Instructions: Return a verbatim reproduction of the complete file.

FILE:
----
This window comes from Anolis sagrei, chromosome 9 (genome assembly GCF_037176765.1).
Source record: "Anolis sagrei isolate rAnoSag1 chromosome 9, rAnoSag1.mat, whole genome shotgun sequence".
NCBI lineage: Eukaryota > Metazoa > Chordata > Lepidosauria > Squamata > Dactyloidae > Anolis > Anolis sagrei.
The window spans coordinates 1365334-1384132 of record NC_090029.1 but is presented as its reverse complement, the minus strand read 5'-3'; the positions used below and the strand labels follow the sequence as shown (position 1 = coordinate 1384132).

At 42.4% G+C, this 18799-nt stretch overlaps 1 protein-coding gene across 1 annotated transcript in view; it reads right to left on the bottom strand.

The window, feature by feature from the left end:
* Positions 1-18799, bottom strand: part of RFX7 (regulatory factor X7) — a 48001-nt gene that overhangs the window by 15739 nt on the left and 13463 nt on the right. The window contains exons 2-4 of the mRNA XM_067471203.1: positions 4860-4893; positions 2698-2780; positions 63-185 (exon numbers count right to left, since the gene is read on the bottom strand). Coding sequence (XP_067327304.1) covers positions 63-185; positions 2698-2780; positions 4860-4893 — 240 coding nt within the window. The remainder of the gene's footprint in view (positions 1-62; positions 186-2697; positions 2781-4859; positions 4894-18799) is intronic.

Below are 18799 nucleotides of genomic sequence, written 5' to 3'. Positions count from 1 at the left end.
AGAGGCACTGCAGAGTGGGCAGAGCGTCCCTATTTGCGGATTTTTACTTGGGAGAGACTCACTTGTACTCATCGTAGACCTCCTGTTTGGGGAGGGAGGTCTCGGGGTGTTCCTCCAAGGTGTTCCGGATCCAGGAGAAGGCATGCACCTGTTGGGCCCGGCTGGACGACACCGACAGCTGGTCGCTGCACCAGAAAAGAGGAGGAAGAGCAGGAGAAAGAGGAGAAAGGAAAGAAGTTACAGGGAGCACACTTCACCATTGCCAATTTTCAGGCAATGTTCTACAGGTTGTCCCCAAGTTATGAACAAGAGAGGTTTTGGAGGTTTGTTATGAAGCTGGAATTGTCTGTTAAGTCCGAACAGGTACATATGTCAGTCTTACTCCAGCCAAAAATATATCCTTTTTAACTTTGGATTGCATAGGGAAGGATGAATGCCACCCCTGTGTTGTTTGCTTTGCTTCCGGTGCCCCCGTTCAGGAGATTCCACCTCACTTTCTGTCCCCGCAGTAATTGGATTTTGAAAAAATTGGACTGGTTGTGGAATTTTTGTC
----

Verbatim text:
This window comes from Anolis sagrei, chromosome 9 (genome assembly GCF_037176765.1).
Source record: "Anolis sagrei isolate rAnoSag1 chromosome 9, rAnoSag1.mat, whole genome shotgun sequence".
NCBI lineage: Eukaryota > Metazoa > Chordata > Lepidosauria > Squamata > Dactyloidae > Anolis > Anolis sagrei.
The window spans coordinates 1365334-1384132 of record NC_090029.1 but is presented as its reverse complement, the minus strand read 5'-3'; the positions used below and the strand labels follow the sequence as shown (position 1 = coordinate 1384132).

At 42.4% G+C, this 18799-nt stretch overlaps 1 protein-coding gene across 1 annotated transcript in view; it reads right to left on the bottom strand.

The window, feature by feature from the left end:
* Positions 1-18799, bottom strand: part of RFX7 (regulatory factor X7) — a 48001-nt gene that overhangs the window by 15739 nt on the left and 13463 nt on the right. The window contains exons 2-4 of the mRNA XM_067471203.1: positions 4860-4893; positions 2698-2780; positions 63-185 (exon numbers count right to left, since the gene is read on the bottom strand). Coding sequence (XP_067327304.1) covers positions 63-185; positions 2698-2780; positions 4860-4893 — 240 coding nt within the window. The remainder of the gene's footprint in view (positions 1-62; positions 186-2697; positions 2781-4859; positions 4894-18799) is intronic.

Below are 18799 nucleotides of genomic sequence, written 5' to 3'. Positions count from 1 at the left end.
AGAGGCACTGCAGAGTGGGCAGAGCGTCCCTATTTGCGGATTTTTACTTGGGAGAGACTCACTTGTACTCATCGTAGACCTCCTGTTTGGGGAGGGAGGTCTCGGGGTGTTCCTCCAAGGTGTTCCGGATCCAGGAGAAGGCATGCACCTGTTGGGCCCGGCTGGACGACACCGACAGCTGGTCGCTGCACCAGAAAAGAGGAGGAAGAGCAGGAGAAAGAGGAGAAAGGAAAGAAGTTACAGGGAGCACACTTCACCATTGCCAATTTTCAGGCAATGTTCTACAGGTTGTCCCCAAGTTATGAACAAGAGAGGTTTTGGAGGTTTGTTATGAAGCTGGAATTGTCTGTTAAGTCCGAACAGGTACATATGTCAGTCTTACTCCAGCCAAAAATATATCCTTTTTAACTTTGGATTGCATAGGGAAGGATGAATGCCACCCCTGTGTTGTTTGCTTTGCTTCCGGTGCCCCCGTTCAGGAGATTCCACCTCACTTTCTGTCCCCGCAGTAATTGGATTTTGAAAAAATTGGACTGGTTGTGGAATTTTTGTC